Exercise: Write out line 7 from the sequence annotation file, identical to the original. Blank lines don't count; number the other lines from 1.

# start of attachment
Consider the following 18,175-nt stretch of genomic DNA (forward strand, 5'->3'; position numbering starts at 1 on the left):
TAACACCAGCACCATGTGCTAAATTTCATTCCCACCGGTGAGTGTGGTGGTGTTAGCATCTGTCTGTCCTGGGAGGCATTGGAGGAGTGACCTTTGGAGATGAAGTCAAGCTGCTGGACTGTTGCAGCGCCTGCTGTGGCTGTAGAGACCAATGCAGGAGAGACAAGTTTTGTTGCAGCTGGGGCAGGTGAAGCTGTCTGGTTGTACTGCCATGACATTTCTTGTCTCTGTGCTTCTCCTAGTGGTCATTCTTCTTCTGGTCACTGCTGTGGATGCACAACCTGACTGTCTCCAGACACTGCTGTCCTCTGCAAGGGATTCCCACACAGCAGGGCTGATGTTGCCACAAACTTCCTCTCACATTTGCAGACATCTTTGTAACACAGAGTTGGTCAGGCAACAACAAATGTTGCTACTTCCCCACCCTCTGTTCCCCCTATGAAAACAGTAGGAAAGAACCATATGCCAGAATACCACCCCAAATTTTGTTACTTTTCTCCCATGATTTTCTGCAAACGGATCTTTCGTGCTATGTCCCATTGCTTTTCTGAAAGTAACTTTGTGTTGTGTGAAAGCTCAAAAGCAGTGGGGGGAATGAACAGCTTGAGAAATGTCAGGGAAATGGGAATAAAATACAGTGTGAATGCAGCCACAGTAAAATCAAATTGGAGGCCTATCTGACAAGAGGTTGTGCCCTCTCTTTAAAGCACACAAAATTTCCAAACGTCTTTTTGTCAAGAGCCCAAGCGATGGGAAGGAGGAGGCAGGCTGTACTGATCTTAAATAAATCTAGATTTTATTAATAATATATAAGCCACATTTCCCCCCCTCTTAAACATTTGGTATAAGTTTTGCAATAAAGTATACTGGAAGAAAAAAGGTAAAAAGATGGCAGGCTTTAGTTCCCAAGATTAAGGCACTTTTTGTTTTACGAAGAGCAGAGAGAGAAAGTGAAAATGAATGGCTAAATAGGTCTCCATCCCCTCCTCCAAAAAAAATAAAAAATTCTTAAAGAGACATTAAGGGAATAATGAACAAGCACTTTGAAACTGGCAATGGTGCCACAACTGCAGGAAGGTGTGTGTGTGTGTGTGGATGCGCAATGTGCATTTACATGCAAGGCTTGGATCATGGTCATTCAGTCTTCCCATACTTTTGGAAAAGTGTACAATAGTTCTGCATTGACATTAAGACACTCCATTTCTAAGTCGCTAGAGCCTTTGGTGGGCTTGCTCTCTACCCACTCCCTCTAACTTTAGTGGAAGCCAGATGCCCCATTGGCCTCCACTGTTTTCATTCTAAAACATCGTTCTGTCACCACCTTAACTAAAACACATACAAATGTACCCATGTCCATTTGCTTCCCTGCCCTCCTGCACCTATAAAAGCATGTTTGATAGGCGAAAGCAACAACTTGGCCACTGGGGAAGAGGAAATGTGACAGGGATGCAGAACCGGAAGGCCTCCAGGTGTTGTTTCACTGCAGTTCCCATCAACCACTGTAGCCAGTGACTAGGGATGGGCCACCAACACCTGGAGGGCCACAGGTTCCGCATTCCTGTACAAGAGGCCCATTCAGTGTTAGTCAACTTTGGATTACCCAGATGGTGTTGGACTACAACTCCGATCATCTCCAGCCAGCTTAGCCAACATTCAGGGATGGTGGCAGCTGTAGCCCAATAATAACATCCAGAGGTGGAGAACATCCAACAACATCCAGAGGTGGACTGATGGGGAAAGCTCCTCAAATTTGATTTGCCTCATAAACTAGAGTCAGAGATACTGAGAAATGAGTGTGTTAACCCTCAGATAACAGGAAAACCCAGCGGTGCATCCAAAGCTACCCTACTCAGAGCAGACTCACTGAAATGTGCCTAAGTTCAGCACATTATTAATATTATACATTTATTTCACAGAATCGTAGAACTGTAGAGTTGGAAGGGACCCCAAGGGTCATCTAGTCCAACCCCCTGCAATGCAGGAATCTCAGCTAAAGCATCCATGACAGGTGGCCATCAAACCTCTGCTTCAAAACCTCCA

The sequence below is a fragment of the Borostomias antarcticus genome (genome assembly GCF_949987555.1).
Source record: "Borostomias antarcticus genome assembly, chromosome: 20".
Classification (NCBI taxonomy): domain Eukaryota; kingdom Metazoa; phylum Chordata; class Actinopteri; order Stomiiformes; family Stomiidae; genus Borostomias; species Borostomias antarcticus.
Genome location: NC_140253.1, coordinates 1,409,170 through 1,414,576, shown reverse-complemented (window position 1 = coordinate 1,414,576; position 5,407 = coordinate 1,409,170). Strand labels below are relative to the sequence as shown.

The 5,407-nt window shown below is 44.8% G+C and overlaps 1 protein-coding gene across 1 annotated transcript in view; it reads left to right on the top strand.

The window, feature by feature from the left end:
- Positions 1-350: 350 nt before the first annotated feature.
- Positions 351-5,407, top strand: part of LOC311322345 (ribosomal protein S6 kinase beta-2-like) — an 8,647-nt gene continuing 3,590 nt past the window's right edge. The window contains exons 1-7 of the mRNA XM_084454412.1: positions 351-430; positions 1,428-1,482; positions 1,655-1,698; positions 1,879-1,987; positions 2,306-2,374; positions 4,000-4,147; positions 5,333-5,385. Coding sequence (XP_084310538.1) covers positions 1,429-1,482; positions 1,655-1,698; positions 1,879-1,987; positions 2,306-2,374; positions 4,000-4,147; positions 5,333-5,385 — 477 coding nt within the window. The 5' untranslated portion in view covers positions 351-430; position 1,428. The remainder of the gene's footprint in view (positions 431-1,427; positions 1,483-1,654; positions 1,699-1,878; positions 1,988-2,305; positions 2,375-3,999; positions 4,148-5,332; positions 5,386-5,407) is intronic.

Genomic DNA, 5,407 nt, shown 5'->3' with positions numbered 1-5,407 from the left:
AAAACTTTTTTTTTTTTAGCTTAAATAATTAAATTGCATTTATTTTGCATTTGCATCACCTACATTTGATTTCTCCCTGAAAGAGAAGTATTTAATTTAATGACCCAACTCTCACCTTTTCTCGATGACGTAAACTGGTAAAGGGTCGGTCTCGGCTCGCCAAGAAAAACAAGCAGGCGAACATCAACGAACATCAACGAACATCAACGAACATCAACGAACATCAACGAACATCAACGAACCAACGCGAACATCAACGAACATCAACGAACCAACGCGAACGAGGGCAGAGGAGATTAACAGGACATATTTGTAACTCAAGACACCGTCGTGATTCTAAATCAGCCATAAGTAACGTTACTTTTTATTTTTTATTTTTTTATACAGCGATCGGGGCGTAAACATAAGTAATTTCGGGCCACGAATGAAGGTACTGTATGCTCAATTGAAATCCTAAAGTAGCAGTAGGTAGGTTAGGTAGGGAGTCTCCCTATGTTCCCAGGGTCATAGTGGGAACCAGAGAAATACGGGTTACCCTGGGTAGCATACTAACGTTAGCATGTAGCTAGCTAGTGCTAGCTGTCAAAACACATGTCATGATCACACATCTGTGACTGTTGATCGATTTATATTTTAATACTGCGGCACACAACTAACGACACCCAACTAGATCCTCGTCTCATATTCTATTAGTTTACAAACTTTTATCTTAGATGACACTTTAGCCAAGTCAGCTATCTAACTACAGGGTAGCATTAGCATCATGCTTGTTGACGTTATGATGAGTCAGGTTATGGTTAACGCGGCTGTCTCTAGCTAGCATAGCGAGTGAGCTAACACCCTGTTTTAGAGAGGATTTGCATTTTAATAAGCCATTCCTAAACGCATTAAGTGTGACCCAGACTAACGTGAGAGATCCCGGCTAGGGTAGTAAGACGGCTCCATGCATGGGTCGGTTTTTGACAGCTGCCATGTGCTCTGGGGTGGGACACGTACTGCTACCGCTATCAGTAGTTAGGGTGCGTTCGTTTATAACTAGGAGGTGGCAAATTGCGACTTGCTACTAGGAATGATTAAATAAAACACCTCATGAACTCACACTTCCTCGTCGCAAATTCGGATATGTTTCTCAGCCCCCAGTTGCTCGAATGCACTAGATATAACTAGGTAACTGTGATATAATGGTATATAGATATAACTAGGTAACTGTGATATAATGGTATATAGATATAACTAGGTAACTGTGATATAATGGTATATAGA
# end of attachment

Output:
The 5,407-nt window shown below is 44.8% G+C and overlaps 1 protein-coding gene across 1 annotated transcript in view; it reads left to right on the top strand.